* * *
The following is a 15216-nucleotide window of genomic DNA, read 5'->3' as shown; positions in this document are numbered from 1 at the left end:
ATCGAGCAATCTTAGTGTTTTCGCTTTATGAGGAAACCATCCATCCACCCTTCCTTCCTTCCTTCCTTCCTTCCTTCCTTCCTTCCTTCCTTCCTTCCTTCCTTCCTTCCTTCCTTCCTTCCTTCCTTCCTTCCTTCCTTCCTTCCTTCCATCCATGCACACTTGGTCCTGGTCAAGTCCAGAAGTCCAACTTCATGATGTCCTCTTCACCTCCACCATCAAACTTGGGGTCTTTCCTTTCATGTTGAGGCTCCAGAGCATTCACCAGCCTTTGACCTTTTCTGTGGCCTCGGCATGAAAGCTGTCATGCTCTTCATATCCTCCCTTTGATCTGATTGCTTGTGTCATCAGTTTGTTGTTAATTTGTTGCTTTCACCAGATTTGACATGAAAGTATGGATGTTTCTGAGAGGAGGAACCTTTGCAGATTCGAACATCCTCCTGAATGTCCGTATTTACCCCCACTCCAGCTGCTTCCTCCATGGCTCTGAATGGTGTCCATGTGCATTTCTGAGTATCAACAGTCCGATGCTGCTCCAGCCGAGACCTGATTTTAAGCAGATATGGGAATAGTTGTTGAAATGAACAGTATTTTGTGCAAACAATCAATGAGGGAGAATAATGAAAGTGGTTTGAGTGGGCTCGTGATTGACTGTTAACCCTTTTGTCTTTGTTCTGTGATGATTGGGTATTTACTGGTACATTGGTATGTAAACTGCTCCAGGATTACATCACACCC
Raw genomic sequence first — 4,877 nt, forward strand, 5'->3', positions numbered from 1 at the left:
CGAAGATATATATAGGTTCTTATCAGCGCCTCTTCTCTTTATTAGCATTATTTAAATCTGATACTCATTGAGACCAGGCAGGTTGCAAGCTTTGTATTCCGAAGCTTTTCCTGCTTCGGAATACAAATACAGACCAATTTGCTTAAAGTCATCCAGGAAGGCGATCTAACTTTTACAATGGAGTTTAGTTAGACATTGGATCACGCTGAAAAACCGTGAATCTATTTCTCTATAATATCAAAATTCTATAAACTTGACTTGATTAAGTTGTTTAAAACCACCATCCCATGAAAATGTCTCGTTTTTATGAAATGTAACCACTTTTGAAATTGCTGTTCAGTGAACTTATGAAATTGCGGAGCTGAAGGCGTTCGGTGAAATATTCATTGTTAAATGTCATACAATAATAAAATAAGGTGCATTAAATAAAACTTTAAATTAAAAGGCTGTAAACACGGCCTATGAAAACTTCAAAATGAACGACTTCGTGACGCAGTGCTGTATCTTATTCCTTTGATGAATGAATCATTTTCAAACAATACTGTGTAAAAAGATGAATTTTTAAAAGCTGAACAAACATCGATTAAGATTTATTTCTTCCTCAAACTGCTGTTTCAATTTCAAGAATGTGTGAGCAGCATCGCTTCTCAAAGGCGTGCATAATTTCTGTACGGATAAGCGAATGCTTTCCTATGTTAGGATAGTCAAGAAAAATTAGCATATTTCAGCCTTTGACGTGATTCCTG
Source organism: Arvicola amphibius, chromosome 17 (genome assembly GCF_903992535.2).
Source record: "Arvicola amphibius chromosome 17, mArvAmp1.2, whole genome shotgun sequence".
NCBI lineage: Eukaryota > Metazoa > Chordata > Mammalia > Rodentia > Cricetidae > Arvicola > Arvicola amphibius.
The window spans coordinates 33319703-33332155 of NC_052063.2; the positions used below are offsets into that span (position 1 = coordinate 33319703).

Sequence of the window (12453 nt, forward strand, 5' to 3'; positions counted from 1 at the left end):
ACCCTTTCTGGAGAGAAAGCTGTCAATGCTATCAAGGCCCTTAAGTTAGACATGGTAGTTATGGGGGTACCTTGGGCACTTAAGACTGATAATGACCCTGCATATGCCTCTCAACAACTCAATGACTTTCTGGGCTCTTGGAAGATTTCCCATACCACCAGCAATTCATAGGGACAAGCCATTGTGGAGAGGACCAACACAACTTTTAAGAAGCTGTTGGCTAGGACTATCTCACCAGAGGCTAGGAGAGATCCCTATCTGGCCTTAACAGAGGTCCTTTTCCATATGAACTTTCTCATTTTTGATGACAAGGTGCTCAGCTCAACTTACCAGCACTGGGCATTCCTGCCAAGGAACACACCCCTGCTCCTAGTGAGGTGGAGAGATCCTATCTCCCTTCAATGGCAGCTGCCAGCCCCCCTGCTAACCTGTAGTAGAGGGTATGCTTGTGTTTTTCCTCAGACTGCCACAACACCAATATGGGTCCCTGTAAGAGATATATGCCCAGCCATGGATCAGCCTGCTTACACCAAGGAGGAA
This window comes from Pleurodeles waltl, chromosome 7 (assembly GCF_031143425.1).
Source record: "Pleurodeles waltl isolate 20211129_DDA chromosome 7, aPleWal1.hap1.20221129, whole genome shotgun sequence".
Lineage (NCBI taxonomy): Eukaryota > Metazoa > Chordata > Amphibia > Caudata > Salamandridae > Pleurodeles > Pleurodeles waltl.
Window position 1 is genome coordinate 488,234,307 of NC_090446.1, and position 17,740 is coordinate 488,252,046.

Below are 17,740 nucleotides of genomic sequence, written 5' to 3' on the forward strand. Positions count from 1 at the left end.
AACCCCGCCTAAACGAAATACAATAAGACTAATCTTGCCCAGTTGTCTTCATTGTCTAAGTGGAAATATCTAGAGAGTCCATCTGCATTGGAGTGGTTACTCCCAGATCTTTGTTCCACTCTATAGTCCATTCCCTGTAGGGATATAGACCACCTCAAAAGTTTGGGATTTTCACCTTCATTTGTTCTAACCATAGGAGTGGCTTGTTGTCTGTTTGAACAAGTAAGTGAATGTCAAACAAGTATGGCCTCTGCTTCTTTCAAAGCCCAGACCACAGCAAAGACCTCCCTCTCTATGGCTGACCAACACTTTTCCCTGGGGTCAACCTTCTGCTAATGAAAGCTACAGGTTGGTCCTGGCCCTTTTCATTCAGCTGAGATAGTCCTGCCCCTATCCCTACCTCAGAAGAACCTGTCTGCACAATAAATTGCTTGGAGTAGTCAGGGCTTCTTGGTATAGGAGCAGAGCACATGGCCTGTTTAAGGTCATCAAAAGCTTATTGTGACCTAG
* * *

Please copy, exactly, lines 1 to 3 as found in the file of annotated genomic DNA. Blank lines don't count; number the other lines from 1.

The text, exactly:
The following is a 15216-nucleotide window of genomic DNA, read 5'->3' as shown; positions in this document are numbered from 1 at the left end:
ATCGAGCAATCTTAGTGTTTTCGCTTTATGAGGAAACCATCCATCCACCCTTCCTTCCTTCCTTCCTTCCTTCCTTCCTTCCTTCCTTCCTTCCTTCCTTCCTTCCTTCCTTCCTTCCTTCCTTCCTTCCTTCCTTCCTTCCTTCCTTCCATCCATGCACACTTGGTCCTGGTCAAGTCCAGAAGTCCAACTTCATGATGTCCTCTTCACCTCCACCATCAAACTTGGGGTCTTTCCTTTCATGTTGAGGCTCCAGAGCATTCACCAGCCTTTGACCTTTTCTGTGGCCTCGGCATGAAAGCTGTCATGCTCTTCATATCCTCCCTTTGATCTGATTGCTTGTGTCATCAGTTTGTTGTTAATTTGTTGCTTTCACCAGATTTGACATGAAAGTATGGATGTTTCTGAGAGGAGGAACCTTTGCAGATTCGAACATCCTCCTGAATGTCCGTATTTACCCCCACTCCAGCTGCTTCCTCCATGGCTCTGAATGGTGTCCATGTGCATTTCTGAGTATCAACAGTCCGATGCTGCTCCAGCCGAGACCTGATTTTAAGCAGATATGGGAATAGTTGTTGAAATGAACAGTATTTTGTGCAAACAATCAATGAGGGAGAATAATGAAAGTGGTTTGAGTGGGCTCGTGATTGACTGTTAACCCTTTTGTCTTTGTTCTGTGATGATTGGGTATTTACTGGTACATTGGTATGTAAACTGCTCCAGGATTACATCACACCC
Raw genomic sequence first — 4,877 nt, forward strand, 5'->3', positions numbered from 1 at the left: